—and did—the year French raiders of antiquities
despoiled the site, seizing artifacts to fence,
thankfully restored, untouched by their iniquity,
to be enshrined, in unintended consequence.

Sita, depicted on a fallen stone’s red face
ravished by a demon, is reclaimed, at some cost:
trial by fire, insult, exile, personal disgrace.
Merit courts ruin or eclipse; yet what’s lost
in time is found, made whole, recreated. The dance
of Nataraj in stone whose posture keeps the balance.




Larry Needham is a retired community college teacher who has published on Romantic literature and the poetry of Agha Shahid Ali. His work has recently appeared in a handful of online journals including: Amethyst Review, Lighten Up, and Miller’s Pond Poetry Magazine.  He lives in Oberlin, Ohio.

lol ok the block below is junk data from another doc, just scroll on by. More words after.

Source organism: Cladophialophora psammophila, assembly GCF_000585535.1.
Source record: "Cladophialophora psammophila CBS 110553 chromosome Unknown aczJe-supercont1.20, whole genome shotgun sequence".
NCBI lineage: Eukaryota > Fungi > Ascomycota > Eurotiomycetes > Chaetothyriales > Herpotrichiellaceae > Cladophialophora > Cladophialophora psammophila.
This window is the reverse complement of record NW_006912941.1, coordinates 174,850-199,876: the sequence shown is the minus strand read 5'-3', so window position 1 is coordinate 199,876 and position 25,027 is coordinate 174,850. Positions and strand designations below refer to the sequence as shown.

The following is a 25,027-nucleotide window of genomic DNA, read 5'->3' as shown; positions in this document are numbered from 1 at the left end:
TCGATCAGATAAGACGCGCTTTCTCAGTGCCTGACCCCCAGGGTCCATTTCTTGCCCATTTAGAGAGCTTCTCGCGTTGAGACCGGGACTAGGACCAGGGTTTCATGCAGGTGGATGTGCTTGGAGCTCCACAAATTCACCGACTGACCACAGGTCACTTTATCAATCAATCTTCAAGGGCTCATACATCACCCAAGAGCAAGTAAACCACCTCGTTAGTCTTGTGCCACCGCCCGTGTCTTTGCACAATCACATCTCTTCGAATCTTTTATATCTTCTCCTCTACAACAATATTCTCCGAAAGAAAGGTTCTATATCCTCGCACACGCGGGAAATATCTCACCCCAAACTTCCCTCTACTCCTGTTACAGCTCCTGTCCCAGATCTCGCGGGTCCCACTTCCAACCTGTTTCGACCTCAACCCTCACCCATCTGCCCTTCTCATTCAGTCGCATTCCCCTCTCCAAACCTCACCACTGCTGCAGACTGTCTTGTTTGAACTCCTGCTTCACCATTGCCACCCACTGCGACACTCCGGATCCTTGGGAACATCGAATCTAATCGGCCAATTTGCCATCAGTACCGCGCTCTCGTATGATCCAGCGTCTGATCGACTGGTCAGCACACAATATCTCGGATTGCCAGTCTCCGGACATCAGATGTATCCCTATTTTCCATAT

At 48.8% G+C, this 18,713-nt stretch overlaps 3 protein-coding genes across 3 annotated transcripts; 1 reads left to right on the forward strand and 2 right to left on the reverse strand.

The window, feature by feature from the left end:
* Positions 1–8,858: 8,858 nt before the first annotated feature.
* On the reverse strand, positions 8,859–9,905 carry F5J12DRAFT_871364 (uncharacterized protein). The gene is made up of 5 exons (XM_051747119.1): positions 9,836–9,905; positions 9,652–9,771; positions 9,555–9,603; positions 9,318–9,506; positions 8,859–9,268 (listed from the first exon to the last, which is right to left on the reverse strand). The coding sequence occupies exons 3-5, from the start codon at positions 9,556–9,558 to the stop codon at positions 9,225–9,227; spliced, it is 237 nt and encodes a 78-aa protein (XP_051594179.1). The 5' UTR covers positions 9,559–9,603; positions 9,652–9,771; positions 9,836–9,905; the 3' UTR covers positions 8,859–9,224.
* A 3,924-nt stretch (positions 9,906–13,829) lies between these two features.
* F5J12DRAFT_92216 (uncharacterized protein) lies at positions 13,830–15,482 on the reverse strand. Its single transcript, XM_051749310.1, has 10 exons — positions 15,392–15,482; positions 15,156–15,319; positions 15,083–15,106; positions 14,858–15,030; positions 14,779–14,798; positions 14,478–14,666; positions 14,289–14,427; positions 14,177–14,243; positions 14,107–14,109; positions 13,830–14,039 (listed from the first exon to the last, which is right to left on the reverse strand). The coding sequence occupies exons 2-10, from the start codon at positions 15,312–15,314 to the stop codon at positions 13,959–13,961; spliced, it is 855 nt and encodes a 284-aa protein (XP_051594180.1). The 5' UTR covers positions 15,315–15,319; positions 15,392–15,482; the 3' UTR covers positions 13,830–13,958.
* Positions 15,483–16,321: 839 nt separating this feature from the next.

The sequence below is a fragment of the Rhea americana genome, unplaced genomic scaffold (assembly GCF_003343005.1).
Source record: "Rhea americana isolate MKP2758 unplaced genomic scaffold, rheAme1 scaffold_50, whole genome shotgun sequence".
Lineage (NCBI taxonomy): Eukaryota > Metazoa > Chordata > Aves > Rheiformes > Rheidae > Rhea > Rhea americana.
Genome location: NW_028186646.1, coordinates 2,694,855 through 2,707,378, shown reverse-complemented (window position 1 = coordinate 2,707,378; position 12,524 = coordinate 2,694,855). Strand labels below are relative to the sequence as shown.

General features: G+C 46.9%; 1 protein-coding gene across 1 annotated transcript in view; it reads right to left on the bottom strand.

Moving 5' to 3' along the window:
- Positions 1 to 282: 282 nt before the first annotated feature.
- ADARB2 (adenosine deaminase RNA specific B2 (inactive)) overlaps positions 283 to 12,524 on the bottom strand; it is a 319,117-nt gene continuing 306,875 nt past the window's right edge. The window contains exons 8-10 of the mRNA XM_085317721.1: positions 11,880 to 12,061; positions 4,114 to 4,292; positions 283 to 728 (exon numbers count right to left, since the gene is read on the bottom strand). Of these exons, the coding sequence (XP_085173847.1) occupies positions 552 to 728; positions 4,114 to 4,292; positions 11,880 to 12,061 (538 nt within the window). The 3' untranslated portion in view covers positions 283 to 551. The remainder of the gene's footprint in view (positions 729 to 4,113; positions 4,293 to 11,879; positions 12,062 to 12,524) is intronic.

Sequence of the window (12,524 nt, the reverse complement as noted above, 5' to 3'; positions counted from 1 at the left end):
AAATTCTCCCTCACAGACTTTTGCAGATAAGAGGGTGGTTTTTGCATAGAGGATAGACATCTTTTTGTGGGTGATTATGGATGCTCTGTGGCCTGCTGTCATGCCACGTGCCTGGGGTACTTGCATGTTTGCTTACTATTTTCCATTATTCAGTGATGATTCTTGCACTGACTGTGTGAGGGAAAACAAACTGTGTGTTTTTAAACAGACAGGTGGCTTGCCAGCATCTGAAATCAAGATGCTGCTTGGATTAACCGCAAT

“Breathe Close to Me” by Nolo Segundo

Breathe close to me.
Let not your head droop
Nor your face grimace
In fierce grief, for when
I must leave, all will not
Leave with me, I promise.

The memories we made
Together will sit safely
Inside your mind’s nest.
I’ll leave the photos too—
I can’t take them with me,
So you’ll have the proof
We were young once,
Both pretty and foolish,
Drawn together like
Two bees put in a jar,
Buzzing around each other
Until their disparate sound
Becomes a kind of music.

The photos and memories
Can take you back to all
The places we loved in
Italy and France and that
Windblown prehistoric
Southern beach where
Our hearts first linked
In tandem as flesh merged
And the monk-like sun set
Slowly, silently o’er that
Endless and holy ocean.

Yet they lie, those photos
And remembrances of our
Youth and middle years,
For no canvas or brain
Can seize our love, the
Living thing it is, unseen
But tangible as a hand,